John Thompson, who made history as the first black coach to win a US national college basketball championship when he led Georgetown to the title in 1984, has died, his family said Monday. He was 78.
Thompson, who played a pioneering role in advancing black coaches, also helped develop the careers of several NBA stars including current Georgetown coach Patrick Ewing, Alonzo Mourning, Dikembe Mutombo and Allen Iverson.
Iverson, an 11-time All-Star, was among those who paid tribute to Thompson on Monday.
"Thanks For Saving My Life Coach," Iverson wrote on Twitter. "I'm going to miss you, but I'm sure that you are looking down on us with a big smile."
Thompson's family meanwhile paid tribute to Thompson as a "historic shepherd of the sport, dedicated to the welfare of his community above all else."
"We are heartbroken to share the news of the passing of our father, John Thompson, Jr," the family said in a statement released by Georgetown.
"Our father was an inspiration to many and devoted his life to developing young people not simply on, but most importantly, off the basketball court.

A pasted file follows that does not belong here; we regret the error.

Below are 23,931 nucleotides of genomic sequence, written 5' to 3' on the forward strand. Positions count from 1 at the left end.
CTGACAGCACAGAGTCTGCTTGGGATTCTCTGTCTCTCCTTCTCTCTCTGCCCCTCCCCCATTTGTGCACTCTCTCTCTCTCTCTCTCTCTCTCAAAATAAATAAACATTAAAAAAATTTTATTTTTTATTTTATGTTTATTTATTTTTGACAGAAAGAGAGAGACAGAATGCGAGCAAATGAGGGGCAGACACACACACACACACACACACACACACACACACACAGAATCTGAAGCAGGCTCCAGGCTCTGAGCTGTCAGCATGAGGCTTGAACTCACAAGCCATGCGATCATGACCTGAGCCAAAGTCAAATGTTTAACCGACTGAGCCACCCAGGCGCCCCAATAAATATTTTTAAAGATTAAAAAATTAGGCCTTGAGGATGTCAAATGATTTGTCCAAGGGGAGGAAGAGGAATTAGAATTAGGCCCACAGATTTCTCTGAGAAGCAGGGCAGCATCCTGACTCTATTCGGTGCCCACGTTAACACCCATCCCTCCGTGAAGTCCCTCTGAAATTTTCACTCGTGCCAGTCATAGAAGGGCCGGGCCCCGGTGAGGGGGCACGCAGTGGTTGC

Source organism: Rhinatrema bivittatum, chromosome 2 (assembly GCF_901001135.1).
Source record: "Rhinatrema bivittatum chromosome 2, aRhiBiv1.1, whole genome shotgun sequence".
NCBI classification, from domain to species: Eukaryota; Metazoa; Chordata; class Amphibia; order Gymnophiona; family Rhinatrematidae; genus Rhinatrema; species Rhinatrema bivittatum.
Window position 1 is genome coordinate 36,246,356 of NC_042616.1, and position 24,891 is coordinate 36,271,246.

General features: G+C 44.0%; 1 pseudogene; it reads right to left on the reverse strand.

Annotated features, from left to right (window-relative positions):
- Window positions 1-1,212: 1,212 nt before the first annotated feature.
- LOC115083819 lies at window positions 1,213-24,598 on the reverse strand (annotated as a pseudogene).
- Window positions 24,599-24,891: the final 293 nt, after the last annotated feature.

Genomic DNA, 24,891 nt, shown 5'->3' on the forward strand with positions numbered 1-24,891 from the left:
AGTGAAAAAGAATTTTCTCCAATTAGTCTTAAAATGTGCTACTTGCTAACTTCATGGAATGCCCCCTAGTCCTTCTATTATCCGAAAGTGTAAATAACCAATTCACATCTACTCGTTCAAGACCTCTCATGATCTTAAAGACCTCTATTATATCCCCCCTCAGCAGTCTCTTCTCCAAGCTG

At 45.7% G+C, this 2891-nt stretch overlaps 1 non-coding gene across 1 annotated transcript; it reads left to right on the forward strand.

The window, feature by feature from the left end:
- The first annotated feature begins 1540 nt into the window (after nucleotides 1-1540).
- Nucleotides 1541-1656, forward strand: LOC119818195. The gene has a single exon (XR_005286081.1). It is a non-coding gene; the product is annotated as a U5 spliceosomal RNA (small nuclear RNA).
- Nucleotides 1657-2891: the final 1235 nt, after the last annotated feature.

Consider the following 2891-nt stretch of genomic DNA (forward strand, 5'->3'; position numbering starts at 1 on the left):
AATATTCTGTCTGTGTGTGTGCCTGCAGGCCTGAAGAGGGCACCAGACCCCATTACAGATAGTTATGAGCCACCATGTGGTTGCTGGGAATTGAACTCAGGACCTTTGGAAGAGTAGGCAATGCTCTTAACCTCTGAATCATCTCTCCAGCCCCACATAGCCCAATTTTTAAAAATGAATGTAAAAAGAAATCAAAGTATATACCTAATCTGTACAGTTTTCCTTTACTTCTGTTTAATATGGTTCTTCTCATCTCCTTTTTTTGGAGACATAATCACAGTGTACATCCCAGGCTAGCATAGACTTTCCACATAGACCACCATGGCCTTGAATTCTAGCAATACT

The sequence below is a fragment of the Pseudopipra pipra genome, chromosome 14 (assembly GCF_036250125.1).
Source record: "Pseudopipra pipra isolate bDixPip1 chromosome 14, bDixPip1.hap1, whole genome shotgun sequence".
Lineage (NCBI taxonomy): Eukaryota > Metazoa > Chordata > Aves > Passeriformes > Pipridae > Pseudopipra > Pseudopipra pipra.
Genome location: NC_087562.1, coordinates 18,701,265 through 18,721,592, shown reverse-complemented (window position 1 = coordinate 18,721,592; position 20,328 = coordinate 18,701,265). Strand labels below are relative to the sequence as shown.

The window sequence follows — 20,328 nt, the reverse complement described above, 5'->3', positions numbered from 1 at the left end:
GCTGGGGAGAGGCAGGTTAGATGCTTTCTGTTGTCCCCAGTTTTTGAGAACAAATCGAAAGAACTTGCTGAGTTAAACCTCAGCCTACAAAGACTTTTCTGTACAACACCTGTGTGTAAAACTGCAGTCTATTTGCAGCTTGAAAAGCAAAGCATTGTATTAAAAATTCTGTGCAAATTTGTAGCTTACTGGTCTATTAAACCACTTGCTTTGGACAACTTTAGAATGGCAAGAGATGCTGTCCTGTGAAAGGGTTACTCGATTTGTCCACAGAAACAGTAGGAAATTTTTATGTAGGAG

"However, for us, his greatest legacy remains as a father, grandfather, uncle, and friend. More than a coach, he was our foundation. More than a legend, he was the voice in our ear everyday."
Thompson began coaching after a successful NBA career which included championships in 1965 and 1966 with the Boston Celtics where he backed up the legendary Bill Russell.
Thompson, who led Georgetown to three final fours in the 1980s and also coached the United States at the 1988 Seoul Olympics, was inducted into the Hall of Fame in 1999.
As well as helping to change perceptions of minority coaches, he also fought for the rights of minority athletes.
In 1989 he walked off court to protest a rule change from US college sports chiefs preventing students from receiving scholarships if they had not met required academic entry standards.
"I did it to bring attention to the issue in hopes of getting (National Collegiate Athletic Association members) to take another look at what they've done, and if they feel it unjust, change the rule," he said at the time.